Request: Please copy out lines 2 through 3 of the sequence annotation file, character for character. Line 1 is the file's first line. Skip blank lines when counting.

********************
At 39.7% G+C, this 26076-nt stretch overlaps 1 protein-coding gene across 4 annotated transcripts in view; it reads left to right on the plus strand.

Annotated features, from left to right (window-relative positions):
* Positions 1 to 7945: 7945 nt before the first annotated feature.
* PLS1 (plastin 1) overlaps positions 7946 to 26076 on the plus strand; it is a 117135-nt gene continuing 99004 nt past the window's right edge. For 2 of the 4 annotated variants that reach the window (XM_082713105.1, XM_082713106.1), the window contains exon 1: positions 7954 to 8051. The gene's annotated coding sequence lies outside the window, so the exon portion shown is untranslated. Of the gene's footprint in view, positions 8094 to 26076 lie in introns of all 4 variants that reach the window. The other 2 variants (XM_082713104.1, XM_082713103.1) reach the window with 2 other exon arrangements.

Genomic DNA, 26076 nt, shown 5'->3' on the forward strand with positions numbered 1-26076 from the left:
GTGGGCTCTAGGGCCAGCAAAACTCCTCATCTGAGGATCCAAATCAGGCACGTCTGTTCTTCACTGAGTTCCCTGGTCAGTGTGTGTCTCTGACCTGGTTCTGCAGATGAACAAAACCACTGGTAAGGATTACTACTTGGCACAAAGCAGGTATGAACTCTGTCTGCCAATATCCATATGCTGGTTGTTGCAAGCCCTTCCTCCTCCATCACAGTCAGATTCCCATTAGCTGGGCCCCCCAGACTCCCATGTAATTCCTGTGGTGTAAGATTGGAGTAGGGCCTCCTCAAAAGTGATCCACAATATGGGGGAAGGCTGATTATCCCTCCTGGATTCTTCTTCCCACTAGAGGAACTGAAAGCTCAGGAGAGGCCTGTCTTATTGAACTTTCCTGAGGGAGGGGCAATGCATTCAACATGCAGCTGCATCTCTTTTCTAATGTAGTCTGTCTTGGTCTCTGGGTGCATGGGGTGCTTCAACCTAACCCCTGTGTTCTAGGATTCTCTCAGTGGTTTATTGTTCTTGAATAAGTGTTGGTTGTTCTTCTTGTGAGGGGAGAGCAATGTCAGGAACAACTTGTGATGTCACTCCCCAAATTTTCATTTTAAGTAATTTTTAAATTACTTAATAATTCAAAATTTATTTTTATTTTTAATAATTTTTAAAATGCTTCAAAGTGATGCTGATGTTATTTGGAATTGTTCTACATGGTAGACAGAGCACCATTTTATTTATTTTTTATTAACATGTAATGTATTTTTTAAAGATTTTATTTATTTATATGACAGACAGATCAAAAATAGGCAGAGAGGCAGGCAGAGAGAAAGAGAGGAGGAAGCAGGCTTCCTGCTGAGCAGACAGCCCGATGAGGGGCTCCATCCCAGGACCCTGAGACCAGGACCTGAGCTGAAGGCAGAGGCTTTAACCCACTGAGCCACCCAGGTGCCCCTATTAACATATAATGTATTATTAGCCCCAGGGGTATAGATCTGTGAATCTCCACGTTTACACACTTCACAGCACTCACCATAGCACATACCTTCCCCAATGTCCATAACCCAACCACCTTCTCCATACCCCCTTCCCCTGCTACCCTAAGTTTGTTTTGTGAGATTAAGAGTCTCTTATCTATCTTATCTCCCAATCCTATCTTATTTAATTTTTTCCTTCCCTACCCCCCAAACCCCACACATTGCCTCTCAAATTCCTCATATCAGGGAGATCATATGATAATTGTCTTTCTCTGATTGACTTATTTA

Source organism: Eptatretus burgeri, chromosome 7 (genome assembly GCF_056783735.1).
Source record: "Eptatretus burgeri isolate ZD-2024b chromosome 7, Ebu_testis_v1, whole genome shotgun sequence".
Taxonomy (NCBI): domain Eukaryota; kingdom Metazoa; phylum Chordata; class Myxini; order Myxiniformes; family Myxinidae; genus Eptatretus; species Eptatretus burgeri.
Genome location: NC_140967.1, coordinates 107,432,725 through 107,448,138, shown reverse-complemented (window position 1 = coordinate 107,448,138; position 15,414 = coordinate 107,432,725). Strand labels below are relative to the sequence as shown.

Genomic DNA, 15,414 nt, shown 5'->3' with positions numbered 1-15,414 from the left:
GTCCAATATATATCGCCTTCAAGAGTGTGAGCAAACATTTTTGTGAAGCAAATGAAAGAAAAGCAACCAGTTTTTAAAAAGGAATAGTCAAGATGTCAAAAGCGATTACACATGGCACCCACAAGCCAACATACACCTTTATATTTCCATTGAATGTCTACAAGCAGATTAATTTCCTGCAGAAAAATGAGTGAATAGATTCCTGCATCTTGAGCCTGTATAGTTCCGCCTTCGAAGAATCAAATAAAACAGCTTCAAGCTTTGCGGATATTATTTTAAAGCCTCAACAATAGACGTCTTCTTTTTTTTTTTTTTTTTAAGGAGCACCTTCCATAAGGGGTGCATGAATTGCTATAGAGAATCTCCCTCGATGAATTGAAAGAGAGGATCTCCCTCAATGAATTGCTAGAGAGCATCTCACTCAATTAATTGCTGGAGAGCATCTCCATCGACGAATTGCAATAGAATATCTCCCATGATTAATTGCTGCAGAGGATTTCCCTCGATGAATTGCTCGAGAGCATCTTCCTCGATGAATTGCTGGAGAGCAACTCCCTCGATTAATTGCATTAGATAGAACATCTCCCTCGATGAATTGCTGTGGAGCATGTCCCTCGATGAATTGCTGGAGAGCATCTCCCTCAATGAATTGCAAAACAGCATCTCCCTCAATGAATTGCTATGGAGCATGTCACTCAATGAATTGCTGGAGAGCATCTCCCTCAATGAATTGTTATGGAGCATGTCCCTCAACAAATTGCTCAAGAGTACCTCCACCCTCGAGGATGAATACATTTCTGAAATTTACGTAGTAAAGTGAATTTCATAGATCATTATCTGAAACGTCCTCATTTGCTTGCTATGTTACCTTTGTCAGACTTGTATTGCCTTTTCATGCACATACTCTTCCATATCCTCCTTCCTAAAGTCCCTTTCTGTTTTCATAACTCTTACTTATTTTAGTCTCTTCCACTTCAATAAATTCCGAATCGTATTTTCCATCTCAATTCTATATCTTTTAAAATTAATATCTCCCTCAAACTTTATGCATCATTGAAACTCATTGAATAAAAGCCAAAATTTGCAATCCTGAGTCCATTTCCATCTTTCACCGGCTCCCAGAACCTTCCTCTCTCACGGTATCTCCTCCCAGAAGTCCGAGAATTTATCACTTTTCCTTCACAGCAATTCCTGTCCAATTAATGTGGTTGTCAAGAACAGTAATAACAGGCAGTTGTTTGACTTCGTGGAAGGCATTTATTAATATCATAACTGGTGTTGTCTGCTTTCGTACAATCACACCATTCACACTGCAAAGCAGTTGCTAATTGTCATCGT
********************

Annotated features, from left to right (window-relative positions):
* Positions 1 to 7945: 7945 nt before the first annotated feature.